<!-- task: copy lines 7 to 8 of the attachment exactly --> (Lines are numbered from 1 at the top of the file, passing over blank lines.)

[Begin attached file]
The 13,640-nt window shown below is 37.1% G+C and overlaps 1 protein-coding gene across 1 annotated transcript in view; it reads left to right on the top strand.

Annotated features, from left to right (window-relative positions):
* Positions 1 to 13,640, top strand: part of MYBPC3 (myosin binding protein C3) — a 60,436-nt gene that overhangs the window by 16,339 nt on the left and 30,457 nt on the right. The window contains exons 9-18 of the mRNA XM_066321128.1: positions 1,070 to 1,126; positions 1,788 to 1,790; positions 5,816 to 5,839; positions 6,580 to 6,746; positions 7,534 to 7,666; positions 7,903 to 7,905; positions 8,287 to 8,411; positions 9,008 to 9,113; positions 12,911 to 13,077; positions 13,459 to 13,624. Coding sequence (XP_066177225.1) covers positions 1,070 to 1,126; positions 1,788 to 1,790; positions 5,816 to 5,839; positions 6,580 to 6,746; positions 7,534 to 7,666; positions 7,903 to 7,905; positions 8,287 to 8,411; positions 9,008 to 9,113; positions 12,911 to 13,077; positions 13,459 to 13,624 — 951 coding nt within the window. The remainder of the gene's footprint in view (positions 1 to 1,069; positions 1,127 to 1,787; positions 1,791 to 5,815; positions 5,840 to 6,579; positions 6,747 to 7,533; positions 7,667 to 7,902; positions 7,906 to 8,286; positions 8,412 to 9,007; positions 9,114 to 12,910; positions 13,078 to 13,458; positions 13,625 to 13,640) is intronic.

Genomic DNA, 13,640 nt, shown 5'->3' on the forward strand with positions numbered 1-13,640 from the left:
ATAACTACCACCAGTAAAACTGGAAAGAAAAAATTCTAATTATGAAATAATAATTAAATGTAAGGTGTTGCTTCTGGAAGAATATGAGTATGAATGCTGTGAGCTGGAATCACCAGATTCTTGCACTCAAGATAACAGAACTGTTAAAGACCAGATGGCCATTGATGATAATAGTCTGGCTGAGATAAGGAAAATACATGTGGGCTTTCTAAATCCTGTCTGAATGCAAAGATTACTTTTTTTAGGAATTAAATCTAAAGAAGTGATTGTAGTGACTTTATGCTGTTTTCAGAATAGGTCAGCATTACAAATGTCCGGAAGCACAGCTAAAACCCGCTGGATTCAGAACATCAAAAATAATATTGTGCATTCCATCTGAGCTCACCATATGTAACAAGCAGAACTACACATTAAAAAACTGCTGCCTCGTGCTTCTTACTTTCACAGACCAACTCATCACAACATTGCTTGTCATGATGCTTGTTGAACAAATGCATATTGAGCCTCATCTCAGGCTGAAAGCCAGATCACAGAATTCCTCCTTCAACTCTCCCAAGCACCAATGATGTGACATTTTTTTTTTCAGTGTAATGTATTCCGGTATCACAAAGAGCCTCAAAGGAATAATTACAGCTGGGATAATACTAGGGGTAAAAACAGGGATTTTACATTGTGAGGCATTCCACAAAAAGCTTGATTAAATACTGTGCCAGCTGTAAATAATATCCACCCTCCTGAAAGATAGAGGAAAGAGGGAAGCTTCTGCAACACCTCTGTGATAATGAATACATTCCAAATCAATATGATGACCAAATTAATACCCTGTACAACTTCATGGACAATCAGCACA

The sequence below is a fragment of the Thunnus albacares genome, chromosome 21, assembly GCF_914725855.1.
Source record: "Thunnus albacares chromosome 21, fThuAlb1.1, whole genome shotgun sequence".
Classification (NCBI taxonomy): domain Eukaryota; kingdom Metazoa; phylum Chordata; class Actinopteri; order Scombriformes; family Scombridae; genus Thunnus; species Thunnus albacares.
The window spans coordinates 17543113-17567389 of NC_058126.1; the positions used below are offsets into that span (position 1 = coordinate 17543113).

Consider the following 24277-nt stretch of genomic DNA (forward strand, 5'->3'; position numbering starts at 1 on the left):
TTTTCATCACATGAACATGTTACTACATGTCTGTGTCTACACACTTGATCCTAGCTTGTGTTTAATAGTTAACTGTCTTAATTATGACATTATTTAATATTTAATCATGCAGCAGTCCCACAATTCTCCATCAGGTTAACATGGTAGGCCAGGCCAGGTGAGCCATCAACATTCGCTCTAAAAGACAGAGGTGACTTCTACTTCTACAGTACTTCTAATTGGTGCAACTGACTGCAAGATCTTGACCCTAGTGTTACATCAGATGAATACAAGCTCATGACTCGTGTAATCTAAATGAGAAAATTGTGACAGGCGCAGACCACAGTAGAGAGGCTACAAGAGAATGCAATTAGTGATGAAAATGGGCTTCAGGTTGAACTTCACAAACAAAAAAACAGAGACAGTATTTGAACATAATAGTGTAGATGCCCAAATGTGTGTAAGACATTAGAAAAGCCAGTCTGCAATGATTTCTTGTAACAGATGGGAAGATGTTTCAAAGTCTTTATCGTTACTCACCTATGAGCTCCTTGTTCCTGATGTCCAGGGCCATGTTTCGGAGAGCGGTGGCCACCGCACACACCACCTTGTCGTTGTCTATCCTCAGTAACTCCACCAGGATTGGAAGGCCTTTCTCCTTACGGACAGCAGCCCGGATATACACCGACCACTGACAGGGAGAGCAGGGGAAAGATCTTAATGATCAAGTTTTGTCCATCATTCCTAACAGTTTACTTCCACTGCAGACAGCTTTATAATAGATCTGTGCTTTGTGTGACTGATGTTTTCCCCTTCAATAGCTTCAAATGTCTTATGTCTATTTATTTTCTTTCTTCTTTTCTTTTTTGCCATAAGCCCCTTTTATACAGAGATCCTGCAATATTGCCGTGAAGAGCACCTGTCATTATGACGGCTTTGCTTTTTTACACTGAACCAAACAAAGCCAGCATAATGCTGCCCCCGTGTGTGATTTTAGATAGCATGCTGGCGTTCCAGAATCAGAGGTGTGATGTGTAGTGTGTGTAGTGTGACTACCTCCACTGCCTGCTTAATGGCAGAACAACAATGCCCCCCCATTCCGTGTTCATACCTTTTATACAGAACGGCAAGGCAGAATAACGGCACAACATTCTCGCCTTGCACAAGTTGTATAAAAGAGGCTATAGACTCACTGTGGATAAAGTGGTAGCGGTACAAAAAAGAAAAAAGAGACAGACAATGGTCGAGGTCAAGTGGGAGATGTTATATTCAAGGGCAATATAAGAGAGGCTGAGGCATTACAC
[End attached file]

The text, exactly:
Source record: "Thunnus albacares chromosome 21, fThuAlb1.1, whole genome shotgun sequence".
Classification (NCBI taxonomy): domain Eukaryota; kingdom Metazoa; phylum Chordata; class Actinopteri; order Scombriformes; family Scombridae; genus Thunnus; species Thunnus albacares.